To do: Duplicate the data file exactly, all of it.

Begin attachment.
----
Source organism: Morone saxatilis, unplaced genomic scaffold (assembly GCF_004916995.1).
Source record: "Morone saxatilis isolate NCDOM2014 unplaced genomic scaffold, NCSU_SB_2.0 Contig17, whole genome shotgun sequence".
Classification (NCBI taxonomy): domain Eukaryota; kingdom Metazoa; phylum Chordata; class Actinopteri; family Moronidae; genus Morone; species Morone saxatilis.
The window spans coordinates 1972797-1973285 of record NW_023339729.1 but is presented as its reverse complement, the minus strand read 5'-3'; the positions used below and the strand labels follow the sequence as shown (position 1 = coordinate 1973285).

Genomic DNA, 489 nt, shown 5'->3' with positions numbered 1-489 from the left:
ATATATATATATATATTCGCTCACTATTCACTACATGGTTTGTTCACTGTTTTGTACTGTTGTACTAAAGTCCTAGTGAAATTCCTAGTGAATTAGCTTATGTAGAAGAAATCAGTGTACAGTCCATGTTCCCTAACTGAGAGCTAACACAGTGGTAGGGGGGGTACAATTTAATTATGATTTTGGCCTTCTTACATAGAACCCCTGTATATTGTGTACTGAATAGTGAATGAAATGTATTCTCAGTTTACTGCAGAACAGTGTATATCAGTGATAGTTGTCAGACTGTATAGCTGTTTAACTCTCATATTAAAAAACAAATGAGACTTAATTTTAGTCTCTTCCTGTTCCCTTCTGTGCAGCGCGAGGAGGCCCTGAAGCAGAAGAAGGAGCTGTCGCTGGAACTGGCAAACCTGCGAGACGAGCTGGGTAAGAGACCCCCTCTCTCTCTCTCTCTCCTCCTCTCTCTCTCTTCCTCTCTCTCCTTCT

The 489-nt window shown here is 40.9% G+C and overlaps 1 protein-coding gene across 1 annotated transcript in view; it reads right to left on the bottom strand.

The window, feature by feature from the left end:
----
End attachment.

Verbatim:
Source organism: Morone saxatilis, unplaced genomic scaffold (assembly GCF_004916995.1).
Source record: "Morone saxatilis isolate NCDOM2014 unplaced genomic scaffold, NCSU_SB_2.0 Contig17, whole genome shotgun sequence".
Classification (NCBI taxonomy): domain Eukaryota; kingdom Metazoa; phylum Chordata; class Actinopteri; family Moronidae; genus Morone; species Morone saxatilis.
The window spans coordinates 1972797-1973285 of record NW_023339729.1 but is presented as its reverse complement, the minus strand read 5'-3'; the positions used below and the strand labels follow the sequence as shown (position 1 = coordinate 1973285).

Genomic DNA, 489 nt, shown 5'->3' with positions numbered 1-489 from the left:
ATATATATATATATATTCGCTCACTATTCACTACATGGTTTGTTCACTGTTTTGTACTGTTGTACTAAAGTCCTAGTGAAATTCCTAGTGAATTAGCTTATGTAGAAGAAATCAGTGTACAGTCCATGTTCCCTAACTGAGAGCTAACACAGTGGTAGGGGGGGTACAATTTAATTATGATTTTGGCCTTCTTACATAGAACCCCTGTATATTGTGTACTGAATAGTGAATGAAATGTATTCTCAGTTTACTGCAGAACAGTGTATATCAGTGATAGTTGTCAGACTGTATAGCTGTTTAACTCTCATATTAAAAAACAAATGAGACTTAATTTTAGTCTCTTCCTGTTCCCTTCTGTGCAGCGCGAGGAGGCCCTGAAGCAGAAGAAGGAGCTGTCGCTGGAACTGGCAAACCTGCGAGACGAGCTGGGTAAGAGACCCCCTCTCTCTCTCTCTCTCCTCCTCTCTCTCTCTTCCTCTCTCTCCTTCT

The 489-nt window shown here is 40.9% G+C and overlaps 1 protein-coding gene across 1 annotated transcript in view; it reads right to left on the bottom strand.

The window, feature by feature from the left end: